The vineyard where he came from, Francia, is something that makes Conterno very unique in Piedmont. Most vineyards in Piedmont are used by many different producers. Francia, on the other hand, is a monopole. That means that Conterno owns the entire 45 acre vineyard and makes all of his wine from there (except for the seven acres he bought in a different vineyard 6 years earlier).
Everything we tasted with Roberto was straight out of the cask. None of it was ready to be bottled. We tasted three wines, one barbera and two nebbiolo. Those are the only types of wine that Conterno makes. He used to produce dolcetto, but recently ripped up the vines and replaced them with barbera. Tasting notes below.
This was fresh and fruit forward. As Roberto was quick to point out, this wine is meant to be drunk young, less than five years in his opinion. It has high acidity and much less tannin than wines made from nebbiolo. Very enjoyable.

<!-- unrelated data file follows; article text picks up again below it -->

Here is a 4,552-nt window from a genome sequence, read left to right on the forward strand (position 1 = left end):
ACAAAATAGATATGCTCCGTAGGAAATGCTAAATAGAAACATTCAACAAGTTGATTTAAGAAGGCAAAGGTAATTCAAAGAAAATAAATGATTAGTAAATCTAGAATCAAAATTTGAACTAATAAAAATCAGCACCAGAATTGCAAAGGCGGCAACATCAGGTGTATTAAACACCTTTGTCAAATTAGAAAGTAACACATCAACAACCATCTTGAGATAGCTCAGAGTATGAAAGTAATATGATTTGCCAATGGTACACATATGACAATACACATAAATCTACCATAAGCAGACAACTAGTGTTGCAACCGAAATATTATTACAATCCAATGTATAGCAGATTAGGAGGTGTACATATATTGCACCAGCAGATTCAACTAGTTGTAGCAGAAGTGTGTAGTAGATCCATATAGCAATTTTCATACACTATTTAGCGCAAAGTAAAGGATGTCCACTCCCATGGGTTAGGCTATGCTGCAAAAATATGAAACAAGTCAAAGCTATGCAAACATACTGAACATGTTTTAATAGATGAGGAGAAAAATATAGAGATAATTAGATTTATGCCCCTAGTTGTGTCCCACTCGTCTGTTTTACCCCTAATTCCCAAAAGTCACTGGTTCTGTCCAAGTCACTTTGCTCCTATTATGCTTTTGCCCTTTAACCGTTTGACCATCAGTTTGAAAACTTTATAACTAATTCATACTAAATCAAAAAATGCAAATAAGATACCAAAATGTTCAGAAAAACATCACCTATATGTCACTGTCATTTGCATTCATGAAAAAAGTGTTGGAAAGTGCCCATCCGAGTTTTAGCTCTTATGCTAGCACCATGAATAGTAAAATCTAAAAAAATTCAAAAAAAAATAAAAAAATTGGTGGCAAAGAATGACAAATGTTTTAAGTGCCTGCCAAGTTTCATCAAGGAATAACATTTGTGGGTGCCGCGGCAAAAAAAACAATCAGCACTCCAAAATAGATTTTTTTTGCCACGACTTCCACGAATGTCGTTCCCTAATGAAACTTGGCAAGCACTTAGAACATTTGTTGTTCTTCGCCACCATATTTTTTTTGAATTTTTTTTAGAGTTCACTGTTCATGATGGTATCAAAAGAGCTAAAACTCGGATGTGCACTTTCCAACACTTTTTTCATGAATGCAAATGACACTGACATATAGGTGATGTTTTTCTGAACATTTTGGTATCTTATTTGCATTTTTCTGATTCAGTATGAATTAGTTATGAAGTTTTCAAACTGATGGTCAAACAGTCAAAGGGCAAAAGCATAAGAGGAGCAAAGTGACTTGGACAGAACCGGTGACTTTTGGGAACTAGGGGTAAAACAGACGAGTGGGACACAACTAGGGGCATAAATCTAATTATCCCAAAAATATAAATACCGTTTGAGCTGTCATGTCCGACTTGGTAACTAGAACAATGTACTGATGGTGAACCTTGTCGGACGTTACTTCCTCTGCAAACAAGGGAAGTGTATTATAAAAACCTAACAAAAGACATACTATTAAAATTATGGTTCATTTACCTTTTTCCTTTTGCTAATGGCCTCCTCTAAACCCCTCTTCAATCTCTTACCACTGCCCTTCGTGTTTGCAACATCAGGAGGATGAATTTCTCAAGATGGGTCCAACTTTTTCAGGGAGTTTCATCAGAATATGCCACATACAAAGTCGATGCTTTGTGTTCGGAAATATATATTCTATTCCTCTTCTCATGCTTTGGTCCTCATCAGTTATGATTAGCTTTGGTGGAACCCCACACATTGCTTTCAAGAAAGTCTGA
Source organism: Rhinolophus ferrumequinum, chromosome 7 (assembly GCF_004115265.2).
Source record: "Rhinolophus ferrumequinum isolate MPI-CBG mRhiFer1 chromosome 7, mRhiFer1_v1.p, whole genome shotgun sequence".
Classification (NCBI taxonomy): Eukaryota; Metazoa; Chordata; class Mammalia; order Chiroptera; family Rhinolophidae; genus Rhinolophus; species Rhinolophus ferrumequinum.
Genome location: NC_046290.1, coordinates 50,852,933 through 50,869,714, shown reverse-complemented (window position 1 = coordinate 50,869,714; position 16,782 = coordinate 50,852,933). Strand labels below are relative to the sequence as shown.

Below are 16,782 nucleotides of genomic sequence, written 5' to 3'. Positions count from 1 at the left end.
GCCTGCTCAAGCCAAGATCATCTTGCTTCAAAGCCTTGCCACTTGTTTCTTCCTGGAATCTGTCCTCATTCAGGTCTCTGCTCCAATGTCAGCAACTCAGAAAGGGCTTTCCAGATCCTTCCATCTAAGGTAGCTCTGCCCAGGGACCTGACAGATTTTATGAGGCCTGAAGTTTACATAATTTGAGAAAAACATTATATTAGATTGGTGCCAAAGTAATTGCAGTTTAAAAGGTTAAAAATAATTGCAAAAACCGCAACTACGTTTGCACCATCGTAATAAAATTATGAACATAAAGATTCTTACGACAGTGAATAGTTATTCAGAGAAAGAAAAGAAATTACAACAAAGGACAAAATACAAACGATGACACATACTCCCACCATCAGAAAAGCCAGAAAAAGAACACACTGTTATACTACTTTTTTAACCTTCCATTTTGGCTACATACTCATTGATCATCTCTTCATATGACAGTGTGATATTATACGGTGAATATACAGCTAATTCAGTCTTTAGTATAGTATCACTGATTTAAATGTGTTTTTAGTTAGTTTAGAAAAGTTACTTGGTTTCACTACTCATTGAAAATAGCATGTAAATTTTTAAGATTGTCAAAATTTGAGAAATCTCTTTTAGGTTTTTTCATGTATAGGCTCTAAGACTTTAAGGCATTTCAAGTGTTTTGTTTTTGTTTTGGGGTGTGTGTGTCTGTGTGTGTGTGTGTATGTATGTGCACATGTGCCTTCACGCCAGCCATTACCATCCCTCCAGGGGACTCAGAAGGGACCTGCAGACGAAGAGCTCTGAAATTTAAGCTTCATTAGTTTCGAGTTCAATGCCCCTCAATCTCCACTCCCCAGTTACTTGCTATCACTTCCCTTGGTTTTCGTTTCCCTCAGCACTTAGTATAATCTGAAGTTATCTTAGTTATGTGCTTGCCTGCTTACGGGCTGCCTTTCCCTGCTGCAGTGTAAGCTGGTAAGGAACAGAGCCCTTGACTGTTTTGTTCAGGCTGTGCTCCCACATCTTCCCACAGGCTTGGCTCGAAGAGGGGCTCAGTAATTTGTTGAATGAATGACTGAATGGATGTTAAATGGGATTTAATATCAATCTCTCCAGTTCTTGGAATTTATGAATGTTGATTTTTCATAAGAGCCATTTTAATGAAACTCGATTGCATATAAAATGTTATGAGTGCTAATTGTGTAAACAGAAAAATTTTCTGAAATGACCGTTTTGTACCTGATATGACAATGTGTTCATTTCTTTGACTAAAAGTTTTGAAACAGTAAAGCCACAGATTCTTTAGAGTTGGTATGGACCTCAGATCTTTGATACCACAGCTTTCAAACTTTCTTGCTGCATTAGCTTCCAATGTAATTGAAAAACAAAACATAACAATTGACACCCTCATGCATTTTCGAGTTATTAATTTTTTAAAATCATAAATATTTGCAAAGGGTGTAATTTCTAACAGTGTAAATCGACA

Roberto mentioned that this was still young and had the firm tannins and structure to prove it. I think that this would definitely mellow with some age. But this wine had power. Roberto mentioned that this is the point when he is deciding whether he will make a riserva Monfortino or not. Since he only makes the Monfortino in exceptional years, it will be interesting to see what he decides. Based on what I tasted, I wouldn't be surprised if this became Monfortino.
This was a real treat. Smooth, silky tannins with brilliant acidity, cherry, cassis, licorice, tanned leather and nice aromatics. And based on the structure I tasted, this wine is still a baby. It needs several more years to fully develop, but when it does, it'll be quite a pleasure to drink. I'll be impatiently waiting for this to be bottled.